Fighting Fear (part 4): Get A Hold Of Yourself


Play the quiet game. While your group is milling around, getting snacks, making coffee, etc. introduce the quiet game. As always, the rules are as follows: 1. Be quiet. 2. The first person to talk loses. 3. As soon as one person talks (or giggles) the game is over.

If you have an especially quiet bunch you can require them to answer questions using only gestures until someone breaks and uses words.



**If your group hasn’t met consistently over the last few weeks, take a moment (or lots of moments) to review the discussion guides from parts 1-3.**

As a group, say 2 Timothy 1:7 (our key verse for the series) out loud together: “For the Spirit God gave us does not make us timid, but gives us power, love and self-discipline.” Say it a few times until everyone’s saying all the words.

What is self-control or self-discipline? What is its relationship to fear?

Think of someone you know who’s self-controlled. Have you ever witnessed their self control protecting them from fear? If so, share an example.

We said on Sunday that worry happens when we welcome fear into our thoughts and entertain it. Do you struggle with worry? If so, take this opportunity to confess to the group and seek help and accountability.

  • Why do you think worry can be an easy sin to embrace (and even excuse)? Do you like to worry? How does worry feel?
  • Do you know anyone who’s been consumed by worry? What does worry do to a person when left unchecked?
  • What can you do to overcome it? Practically speaking?

Marcus Aurelius wrote (a long, long time ago), “You have power over your mind - not outside events. Realize this, and you will find strength.”

  • Do you think that’s true? Why or why not? Do you live like it’s true? Why or why not?

If it’s true that your thoughts don’t get to control you and that you have the responsibility to control your thoughts, how do you do that? How do you make yourself stop thinking unhealthy thoughts?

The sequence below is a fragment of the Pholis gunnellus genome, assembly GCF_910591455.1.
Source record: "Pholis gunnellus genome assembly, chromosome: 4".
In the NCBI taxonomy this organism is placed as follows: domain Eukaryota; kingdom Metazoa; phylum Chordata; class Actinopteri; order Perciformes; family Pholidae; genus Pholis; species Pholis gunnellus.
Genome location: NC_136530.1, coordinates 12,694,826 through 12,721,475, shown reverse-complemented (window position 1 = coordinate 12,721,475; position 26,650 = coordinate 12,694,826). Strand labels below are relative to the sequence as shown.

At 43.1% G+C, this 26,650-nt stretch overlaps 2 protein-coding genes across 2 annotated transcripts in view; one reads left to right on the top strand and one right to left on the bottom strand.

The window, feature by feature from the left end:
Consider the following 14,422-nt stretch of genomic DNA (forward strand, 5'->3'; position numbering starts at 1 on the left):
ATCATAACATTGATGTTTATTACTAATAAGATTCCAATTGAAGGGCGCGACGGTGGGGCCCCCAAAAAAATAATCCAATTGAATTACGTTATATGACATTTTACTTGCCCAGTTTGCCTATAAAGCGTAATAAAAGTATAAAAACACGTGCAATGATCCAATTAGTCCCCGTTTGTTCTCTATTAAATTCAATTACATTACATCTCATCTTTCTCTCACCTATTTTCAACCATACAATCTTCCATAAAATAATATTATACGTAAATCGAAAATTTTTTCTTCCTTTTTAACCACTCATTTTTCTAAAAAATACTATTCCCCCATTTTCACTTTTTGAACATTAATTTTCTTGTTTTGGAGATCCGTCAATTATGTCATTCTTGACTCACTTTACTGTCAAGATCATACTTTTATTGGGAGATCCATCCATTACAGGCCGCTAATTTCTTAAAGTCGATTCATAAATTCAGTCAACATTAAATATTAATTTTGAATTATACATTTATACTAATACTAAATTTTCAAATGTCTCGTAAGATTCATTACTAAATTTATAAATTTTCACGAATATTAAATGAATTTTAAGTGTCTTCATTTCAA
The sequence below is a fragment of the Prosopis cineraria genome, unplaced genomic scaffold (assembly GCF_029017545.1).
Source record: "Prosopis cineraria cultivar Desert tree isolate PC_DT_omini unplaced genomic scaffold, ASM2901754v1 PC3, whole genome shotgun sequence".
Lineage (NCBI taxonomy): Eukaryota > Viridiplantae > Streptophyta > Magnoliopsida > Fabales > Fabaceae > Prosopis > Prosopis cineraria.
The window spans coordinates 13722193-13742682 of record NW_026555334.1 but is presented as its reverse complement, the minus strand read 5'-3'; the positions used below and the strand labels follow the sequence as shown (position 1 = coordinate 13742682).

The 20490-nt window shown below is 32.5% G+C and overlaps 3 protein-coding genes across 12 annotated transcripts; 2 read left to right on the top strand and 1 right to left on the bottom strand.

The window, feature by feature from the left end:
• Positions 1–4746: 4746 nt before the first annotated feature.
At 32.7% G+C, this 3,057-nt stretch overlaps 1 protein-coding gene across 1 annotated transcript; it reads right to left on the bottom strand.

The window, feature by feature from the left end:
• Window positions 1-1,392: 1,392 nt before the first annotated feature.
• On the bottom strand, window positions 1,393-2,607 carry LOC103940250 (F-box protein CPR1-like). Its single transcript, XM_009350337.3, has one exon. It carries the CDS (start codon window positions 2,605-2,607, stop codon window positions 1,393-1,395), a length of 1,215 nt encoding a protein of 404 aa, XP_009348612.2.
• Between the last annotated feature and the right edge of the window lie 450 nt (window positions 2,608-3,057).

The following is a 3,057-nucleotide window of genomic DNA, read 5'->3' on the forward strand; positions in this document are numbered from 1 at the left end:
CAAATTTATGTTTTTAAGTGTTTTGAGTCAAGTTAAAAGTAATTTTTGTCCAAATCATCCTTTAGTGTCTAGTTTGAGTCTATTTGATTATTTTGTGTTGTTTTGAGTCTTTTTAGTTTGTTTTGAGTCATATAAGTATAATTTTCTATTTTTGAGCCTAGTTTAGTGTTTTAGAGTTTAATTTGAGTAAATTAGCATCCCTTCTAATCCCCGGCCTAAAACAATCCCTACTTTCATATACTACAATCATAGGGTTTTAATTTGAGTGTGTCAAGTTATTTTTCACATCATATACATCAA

The purpose of self-discipline is not to make life hard, but to make life easier. Name a time when discipline (of any kind) made life easier for you.

How do you think self-discipline might protect you from fear? Where would a more disciplined life lead you?

Review the homework from this Sunday’s sermon: What are you going to stop doing this week? What are you going to start doing? (If you have members who didn’t hear the sermon, explain that we were encouraged to exercise our self-mastery with these two practices: choosing one thing to stop doing and one thing to start doing. Challenge them to find an area where they need to develop self-control and plant their exercises in that soil.)



Read Titus 2: 11-13

“For the grace of God has appeared that offers salvation to all people. It teaches us to say “No” to ungodliness and worldly passions, and to live self-controlled, upright and godly lives in this present age, while we wait for the blessed hope—the appearing of the glory of our great God and Savior, Jesus Christ”

  • Is this passage confusing to you? If so, why?
  • What is it about grace that teaches us to say “No”? How does grace help us be self-controlled?
  • Have you personally experienced grace to be a motivator to self control? Share.



Share one way/place/environment in which you’d like to be more self-controlled. Pray for self control for one another in these specific areas.

Also, you might decide to pray this prayer together:

Father, make me master of myself.

Help me to daydream

not about the bottom falling out,

but about your grace coming down.

Help me say no to foolish impulses

and yes to wise practices.

Remind me that discipline

won’t make my life harder, but easier.

Endow me with the authority and power I need

to bring my thoughts and my actions under my control

as I thrive under yours.

In Jesus’ name, Amen.